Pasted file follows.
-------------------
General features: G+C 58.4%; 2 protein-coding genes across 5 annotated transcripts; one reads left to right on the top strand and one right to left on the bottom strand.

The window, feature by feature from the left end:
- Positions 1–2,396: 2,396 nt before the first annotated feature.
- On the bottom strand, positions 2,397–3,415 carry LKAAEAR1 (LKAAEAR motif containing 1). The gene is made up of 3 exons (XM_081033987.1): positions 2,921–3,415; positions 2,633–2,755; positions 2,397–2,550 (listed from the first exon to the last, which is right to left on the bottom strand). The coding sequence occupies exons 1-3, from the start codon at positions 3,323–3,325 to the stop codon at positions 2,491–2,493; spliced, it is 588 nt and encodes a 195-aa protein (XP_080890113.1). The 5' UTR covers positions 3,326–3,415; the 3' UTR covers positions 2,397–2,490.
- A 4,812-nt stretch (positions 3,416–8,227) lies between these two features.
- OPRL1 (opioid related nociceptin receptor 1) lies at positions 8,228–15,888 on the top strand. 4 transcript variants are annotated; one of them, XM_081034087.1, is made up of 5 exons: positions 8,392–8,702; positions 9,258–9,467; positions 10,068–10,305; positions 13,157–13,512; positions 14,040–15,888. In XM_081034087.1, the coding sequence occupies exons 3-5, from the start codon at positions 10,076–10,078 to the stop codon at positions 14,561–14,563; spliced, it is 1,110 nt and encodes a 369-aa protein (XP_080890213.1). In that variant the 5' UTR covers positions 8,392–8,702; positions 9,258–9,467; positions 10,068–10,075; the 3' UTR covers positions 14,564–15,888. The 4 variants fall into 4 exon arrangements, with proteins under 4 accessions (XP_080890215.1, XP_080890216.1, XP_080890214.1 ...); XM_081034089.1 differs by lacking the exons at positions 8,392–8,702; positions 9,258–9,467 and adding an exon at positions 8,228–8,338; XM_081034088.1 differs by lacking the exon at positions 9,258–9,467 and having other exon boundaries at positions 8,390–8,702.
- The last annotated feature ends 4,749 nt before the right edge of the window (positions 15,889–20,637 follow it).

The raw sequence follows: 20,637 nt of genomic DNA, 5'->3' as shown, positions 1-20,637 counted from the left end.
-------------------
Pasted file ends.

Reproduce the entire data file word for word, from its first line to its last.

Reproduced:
General features: G+C 58.4%; 2 protein-coding genes across 5 annotated transcripts; one reads left to right on the top strand and one right to left on the bottom strand.

The window, feature by feature from the left end:
- Positions 1–2,396: 2,396 nt before the first annotated feature.
- On the bottom strand, positions 2,397–3,415 carry LKAAEAR1 (LKAAEAR motif containing 1). The gene is made up of 3 exons (XM_081033987.1): positions 2,921–3,415; positions 2,633–2,755; positions 2,397–2,550 (listed from the first exon to the last, which is right to left on the bottom strand). The coding sequence occupies exons 1-3, from the start codon at positions 3,323–3,325 to the stop codon at positions 2,491–2,493; spliced, it is 588 nt and encodes a 195-aa protein (XP_080890113.1). The 5' UTR covers positions 3,326–3,415; the 3' UTR covers positions 2,397–2,490.
- A 4,812-nt stretch (positions 3,416–8,227) lies between these two features.
- OPRL1 (opioid related nociceptin receptor 1) lies at positions 8,228–15,888 on the top strand. 4 transcript variants are annotated; one of them, XM_081034087.1, is made up of 5 exons: positions 8,392–8,702; positions 9,258–9,467; positions 10,068–10,305; positions 13,157–13,512; positions 14,040–15,888. In XM_081034087.1, the coding sequence occupies exons 3-5, from the start codon at positions 10,076–10,078 to the stop codon at positions 14,561–14,563; spliced, it is 1,110 nt and encodes a 369-aa protein (XP_080890213.1). In that variant the 5' UTR covers positions 8,392–8,702; positions 9,258–9,467; positions 10,068–10,075; the 3' UTR covers positions 14,564–15,888. The 4 variants fall into 4 exon arrangements, with proteins under 4 accessions (XP_080890215.1, XP_080890216.1, XP_080890214.1 ...); XM_081034089.1 differs by lacking the exons at positions 8,392–8,702; positions 9,258–9,467 and adding an exon at positions 8,228–8,338; XM_081034088.1 differs by lacking the exon at positions 9,258–9,467 and having other exon boundaries at positions 8,390–8,702.
- The last annotated feature ends 4,749 nt before the right edge of the window (positions 15,889–20,637 follow it).

The raw sequence follows: 20,637 nt of genomic DNA, 5'->3' as shown, positions 1-20,637 counted from the left end.